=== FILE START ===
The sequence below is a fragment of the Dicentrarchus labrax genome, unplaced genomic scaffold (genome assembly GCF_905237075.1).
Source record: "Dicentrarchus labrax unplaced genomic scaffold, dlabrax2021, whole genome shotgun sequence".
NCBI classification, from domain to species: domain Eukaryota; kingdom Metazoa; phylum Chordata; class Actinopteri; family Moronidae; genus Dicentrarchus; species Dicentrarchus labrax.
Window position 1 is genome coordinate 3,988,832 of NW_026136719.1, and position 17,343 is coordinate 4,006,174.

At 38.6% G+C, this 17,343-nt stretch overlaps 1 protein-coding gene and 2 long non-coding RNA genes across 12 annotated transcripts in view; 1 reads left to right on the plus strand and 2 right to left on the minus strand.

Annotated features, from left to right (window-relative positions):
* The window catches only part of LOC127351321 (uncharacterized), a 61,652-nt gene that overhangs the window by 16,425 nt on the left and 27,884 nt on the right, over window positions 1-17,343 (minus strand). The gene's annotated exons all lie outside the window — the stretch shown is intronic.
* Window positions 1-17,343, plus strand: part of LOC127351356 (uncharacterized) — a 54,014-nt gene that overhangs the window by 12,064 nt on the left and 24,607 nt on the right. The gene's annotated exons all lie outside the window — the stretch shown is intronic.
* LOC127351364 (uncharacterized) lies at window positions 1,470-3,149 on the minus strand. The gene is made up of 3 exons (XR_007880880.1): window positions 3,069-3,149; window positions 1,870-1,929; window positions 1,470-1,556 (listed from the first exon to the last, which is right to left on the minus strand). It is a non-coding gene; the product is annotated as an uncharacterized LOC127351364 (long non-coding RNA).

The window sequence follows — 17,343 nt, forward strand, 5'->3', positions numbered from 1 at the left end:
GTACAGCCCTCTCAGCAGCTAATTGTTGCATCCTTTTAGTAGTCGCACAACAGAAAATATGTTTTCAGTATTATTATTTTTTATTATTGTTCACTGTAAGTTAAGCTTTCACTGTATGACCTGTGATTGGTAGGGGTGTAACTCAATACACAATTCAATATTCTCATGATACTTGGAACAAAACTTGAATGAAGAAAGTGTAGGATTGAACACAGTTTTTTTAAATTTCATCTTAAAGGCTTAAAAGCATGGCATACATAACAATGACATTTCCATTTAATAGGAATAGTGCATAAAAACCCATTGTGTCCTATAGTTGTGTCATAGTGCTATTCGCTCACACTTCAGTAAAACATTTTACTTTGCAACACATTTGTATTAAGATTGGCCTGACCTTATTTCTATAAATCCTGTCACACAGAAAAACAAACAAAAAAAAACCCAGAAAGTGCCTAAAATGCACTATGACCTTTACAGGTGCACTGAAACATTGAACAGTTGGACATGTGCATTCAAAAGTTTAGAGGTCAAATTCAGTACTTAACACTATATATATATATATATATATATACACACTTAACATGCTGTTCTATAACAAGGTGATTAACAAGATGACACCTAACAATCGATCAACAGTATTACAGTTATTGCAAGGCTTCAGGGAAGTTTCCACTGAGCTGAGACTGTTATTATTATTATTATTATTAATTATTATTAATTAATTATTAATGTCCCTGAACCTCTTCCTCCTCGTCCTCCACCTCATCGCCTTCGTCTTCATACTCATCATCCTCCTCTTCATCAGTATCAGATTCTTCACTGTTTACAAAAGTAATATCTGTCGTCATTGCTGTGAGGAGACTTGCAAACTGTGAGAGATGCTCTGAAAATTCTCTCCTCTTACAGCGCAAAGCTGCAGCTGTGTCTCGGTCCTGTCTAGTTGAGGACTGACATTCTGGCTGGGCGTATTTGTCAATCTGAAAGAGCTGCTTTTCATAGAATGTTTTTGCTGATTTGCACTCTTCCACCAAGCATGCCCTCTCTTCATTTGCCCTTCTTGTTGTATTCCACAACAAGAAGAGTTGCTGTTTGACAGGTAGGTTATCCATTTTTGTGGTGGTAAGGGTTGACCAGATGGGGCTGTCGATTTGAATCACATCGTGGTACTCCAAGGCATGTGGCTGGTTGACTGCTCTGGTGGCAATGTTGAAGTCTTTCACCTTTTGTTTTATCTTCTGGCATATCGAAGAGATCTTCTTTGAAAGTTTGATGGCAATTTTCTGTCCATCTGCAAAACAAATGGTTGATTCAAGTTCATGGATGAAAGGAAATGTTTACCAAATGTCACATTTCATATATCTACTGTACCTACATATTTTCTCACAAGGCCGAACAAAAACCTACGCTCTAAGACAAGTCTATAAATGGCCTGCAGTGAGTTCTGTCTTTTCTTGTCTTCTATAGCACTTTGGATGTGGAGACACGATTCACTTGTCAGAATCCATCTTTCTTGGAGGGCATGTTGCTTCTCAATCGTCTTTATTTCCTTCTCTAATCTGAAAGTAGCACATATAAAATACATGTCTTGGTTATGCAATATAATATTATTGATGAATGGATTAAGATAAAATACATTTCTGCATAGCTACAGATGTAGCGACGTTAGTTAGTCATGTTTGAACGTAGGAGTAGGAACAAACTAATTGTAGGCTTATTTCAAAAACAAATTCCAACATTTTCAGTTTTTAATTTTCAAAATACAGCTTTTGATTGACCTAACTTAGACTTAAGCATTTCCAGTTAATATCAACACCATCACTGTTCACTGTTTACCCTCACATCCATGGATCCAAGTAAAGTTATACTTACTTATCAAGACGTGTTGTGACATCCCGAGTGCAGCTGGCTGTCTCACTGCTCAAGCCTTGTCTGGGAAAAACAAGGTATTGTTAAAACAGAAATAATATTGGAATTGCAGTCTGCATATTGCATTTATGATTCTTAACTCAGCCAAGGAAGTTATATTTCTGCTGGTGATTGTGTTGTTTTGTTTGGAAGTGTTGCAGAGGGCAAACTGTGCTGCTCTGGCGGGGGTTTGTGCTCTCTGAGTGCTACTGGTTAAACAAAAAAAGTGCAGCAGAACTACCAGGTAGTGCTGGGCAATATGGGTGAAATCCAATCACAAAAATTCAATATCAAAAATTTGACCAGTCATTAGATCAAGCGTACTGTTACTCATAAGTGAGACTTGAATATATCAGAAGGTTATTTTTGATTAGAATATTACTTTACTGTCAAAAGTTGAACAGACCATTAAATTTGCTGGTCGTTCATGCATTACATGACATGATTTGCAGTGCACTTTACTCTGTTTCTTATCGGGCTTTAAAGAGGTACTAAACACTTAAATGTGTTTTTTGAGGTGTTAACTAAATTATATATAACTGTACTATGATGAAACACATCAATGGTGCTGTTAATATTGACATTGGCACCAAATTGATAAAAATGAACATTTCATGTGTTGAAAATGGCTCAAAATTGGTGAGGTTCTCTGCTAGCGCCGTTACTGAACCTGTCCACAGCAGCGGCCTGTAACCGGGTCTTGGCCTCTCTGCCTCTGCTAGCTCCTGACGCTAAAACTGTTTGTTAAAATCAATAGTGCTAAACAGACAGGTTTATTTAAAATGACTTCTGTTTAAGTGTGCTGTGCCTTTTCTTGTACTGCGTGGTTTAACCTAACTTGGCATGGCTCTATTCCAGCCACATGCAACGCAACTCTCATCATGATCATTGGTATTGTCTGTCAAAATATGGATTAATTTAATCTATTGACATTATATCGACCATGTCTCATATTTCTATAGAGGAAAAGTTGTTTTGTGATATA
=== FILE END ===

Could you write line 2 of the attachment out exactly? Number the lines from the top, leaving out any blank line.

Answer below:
Source record: "Dicentrarchus labrax unplaced genomic scaffold, dlabrax2021, whole genome shotgun sequence".